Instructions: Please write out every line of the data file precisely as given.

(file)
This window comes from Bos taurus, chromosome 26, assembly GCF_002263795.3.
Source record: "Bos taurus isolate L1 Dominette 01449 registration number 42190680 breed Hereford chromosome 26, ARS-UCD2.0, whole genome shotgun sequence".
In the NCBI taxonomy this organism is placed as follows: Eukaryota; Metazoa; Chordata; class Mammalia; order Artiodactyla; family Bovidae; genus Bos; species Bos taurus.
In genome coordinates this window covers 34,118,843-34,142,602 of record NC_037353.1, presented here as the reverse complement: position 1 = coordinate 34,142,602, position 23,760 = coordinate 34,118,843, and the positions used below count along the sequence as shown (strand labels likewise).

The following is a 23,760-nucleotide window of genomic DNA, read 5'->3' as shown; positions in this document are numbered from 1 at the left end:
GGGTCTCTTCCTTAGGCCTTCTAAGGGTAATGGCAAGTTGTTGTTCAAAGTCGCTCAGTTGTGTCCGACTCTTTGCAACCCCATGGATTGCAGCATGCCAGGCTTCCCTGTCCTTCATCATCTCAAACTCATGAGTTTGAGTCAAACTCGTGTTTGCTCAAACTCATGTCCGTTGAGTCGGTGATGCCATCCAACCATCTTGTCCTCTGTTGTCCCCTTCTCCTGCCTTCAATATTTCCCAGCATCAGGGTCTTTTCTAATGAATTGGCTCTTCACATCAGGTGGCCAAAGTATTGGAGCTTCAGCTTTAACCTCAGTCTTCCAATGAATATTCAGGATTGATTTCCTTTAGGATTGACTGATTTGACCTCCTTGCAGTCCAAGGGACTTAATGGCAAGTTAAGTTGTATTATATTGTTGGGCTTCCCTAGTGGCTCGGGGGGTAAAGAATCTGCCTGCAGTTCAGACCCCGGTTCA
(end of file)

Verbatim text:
This window comes from Bos taurus, chromosome 26, assembly GCF_002263795.3.
Source record: "Bos taurus isolate L1 Dominette 01449 registration number 42190680 breed Hereford chromosome 26, ARS-UCD2.0, whole genome shotgun sequence".
In the NCBI taxonomy this organism is placed as follows: Eukaryota; Metazoa; Chordata; class Mammalia; order Artiodactyla; family Bovidae; genus Bos; species Bos taurus.
In genome coordinates this window covers 34,118,843-34,142,602 of record NC_037353.1, presented here as the reverse complement: position 1 = coordinate 34,142,602, position 23,760 = coordinate 34,118,843, and the positions used below count along the sequence as shown (strand labels likewise).

The following is a 23,760-nucleotide window of genomic DNA, read 5'->3' as shown; positions in this document are numbered from 1 at the left end:
GGGTCTCTTCCTTAGGCCTTCTAAGGGTAATGGCAAGTTGTTGTTCAAAGTCGCTCAGTTGTGTCCGACTCTTTGCAACCCCATGGATTGCAGCATGCCAGGCTTCCCTGTCCTTCATCATCTCAAACTCATGAGTTTGAGTCAAACTCGTGTTTGCTCAAACTCATGTCCGTTGAGTCGGTGATGCCATCCAACCATCTTGTCCTCTGTTGTCCCCTTCTCCTGCCTTCAATATTTCCCAGCATCAGGGTCTTTTCTAATGAATTGGCTCTTCACATCAGGTGGCCAAAGTATTGGAGCTTCAGCTTTAACCTCAGTCTTCCAATGAATATTCAGGATTGATTTCCTTTAGGATTGACTGATTTGACCTCCTTGCAGTCCAAGGGACTTAATGGCAAGTTAAGTTGTATTATATTGTTGGGCTTCCCTAGTGGCTCGGGGGGTAAAGAATCTGCCTGCAGTTCAGACCCCGGTTCA